Blood pudding, Guinness and a little ‘Luck of the Irish’. For this installment of the Dew Files we sent our intrepid wanderer to Ireland for a St Patrick’s day exploit. Rather than letting Dew loose to partake in the revelry and libations in Dublin, we put him on a fully loaded Sutra LTD to […]
On Sunday, I traveled to Honesdale, PA with Eric, Matt, Bob and Kyle, to do the Maple City Century, a mixed terrain 100 miler that consisted of about 85% gravel and dirt roads and just over 9,000 feet of climbing. The route brings you through most of rural Wayne County and borders the Delaware River and New York State in several sections. If you haven’t been to this part of Northeastern PA, check it out, it’s beautiful, especially during the fall foliage season.
100, 62 and 30 mile options are offered. Each route different, but challenging in their own way. The 30 mile option gave riders a glimpse of what pedaling in Wayne County is all about, on mostly dirt and gravel roads.The 62 and 100 mile routes include long, steep climbs through farm land, logging roads and every kind of back road you can imagine.
It was chilly at the start, about 36 degrees, but warmed up to the mid 60’s at mid day. I did not get a chance to sample the 30 and 62 mile routes. I was up in the air about whether to do the 62 or 100 but made a game time decision to push through the 100 mile course. I was rewarded for my efforts with amazing views, awesome rest stops and a chance to ride with some fantastic people. Matt and Bob rode the 62 miler as Matt took care of repairs for the riders at the start and had to wait for the masses to depart. Kyle and Eric joined me on this epic journey.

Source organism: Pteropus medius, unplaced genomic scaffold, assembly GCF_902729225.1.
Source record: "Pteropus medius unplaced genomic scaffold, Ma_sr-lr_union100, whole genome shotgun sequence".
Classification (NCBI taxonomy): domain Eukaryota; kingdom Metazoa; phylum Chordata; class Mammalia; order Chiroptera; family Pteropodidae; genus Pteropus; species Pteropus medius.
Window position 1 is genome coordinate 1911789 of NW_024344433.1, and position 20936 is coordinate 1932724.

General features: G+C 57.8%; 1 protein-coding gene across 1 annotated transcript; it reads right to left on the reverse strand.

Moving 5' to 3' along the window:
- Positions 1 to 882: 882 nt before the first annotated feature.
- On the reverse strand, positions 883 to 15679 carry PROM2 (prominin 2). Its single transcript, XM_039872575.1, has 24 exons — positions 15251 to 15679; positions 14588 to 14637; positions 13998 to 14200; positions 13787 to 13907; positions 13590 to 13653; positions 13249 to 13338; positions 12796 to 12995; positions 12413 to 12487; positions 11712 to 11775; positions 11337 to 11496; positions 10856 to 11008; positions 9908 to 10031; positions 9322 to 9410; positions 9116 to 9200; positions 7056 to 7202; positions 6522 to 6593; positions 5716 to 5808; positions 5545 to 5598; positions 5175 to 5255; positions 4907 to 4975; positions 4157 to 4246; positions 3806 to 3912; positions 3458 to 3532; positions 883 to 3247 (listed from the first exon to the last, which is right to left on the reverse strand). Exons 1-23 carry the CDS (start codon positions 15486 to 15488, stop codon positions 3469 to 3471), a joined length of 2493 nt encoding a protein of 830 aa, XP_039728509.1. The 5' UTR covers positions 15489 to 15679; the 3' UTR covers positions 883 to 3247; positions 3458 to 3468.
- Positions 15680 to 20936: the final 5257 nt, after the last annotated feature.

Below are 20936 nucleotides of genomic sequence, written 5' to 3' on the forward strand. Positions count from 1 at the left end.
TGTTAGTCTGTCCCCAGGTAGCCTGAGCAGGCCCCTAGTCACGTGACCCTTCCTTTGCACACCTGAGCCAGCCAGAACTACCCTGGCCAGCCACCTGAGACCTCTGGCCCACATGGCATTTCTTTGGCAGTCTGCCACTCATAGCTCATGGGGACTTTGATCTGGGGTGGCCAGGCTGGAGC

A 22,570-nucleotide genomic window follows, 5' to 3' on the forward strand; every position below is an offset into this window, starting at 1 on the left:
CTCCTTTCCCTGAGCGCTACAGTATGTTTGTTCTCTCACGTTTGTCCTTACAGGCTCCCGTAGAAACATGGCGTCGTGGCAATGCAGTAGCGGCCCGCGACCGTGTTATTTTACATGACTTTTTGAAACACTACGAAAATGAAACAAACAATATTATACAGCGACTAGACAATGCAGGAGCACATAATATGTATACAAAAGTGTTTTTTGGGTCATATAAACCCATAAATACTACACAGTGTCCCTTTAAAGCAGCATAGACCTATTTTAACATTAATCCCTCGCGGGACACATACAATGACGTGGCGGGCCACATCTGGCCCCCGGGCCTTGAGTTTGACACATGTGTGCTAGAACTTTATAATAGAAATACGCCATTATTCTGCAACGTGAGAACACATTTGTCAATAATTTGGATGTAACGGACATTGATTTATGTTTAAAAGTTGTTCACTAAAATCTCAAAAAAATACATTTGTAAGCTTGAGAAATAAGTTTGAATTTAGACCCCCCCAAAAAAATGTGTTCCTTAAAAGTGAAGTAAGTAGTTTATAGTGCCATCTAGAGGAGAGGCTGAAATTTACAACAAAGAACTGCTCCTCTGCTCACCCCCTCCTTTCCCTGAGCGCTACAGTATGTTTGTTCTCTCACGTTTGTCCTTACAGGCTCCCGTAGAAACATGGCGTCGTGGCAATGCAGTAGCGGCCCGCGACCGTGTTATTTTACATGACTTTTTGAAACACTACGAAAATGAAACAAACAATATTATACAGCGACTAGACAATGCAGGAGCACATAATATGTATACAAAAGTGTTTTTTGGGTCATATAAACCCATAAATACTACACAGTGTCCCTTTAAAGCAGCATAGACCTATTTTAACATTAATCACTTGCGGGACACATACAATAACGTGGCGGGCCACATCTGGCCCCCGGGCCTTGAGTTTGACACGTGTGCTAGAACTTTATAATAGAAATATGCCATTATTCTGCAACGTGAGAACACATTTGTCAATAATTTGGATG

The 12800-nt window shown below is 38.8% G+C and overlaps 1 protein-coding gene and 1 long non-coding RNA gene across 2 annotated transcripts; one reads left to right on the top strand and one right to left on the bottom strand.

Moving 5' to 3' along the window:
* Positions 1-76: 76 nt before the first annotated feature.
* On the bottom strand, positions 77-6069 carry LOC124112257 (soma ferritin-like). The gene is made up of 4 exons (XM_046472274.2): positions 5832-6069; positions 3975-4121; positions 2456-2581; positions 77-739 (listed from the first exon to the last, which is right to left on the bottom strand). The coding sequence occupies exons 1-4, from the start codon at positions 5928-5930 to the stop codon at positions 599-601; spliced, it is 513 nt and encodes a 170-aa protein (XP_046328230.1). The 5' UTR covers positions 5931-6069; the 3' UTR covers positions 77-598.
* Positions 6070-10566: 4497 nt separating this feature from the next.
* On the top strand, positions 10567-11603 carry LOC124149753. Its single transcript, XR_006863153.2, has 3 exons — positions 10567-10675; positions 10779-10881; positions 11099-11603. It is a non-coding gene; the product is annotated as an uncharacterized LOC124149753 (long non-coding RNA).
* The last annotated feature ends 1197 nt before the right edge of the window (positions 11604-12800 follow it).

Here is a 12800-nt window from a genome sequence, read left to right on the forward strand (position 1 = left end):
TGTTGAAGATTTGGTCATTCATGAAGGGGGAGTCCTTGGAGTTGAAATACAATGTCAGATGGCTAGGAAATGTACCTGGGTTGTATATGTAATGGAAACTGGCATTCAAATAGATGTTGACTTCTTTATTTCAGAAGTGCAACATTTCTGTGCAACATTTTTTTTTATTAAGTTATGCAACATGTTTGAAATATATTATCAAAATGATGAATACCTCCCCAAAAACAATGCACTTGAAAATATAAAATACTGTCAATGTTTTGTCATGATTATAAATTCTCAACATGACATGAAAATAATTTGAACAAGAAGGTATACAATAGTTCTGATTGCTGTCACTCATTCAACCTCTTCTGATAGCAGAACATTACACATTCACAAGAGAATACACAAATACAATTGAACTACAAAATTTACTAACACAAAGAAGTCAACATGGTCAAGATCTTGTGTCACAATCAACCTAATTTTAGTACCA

The 100, left from behind the Post Office in Honesdale at 8:20am and rolled through town with a Police escort. 2 miles later, the gravel adventure began. I compartmentalized the ride into 4 sections, divided by the 3 rest stops. The first section was hilly to say the least. But, anyone who cycles in Northeastern, PA knows there are no flat roads here. Just ups and downs and ups and downs.
The ride organizer made all routes available for download to a GPS enabled device. Cue sheets were also made available. However, the course was expertly marked out with easily visible color coded signs at every turn. At mile 33, we arrived at the first rest stop and were greeted with friendly volunteers and an array of energy bars, gels, fruit, trail mix, water and energy drink. Volunteers signed in all riders, to ensure they reached the checkpoint safely.
The next section began with a hill, just up the road from the rest stop. Another 15 or so miles or gravel and we hit Brown Trout Trail. This extremely technical, section lasted for five miles. With the side of a mountain to the right and a cliff to the left, the six foot wide trail seemed suited for a full suspension MTB, Fat Bike or ATV. With a waterfall coming right through, a washed out portion of the trail required a little hike a bike. This was the most challenging part of the course.
Just as we pushed off Brown Trout Trail, we arrived at rest stop #2. What a welcome sight after bouncing around for more than 40 minutes. After filling bottles and devouring everything in sight, we saddled up and headed out into the beautiful countryside. We saw some odd old homes, rustic churches and more than a few cattle.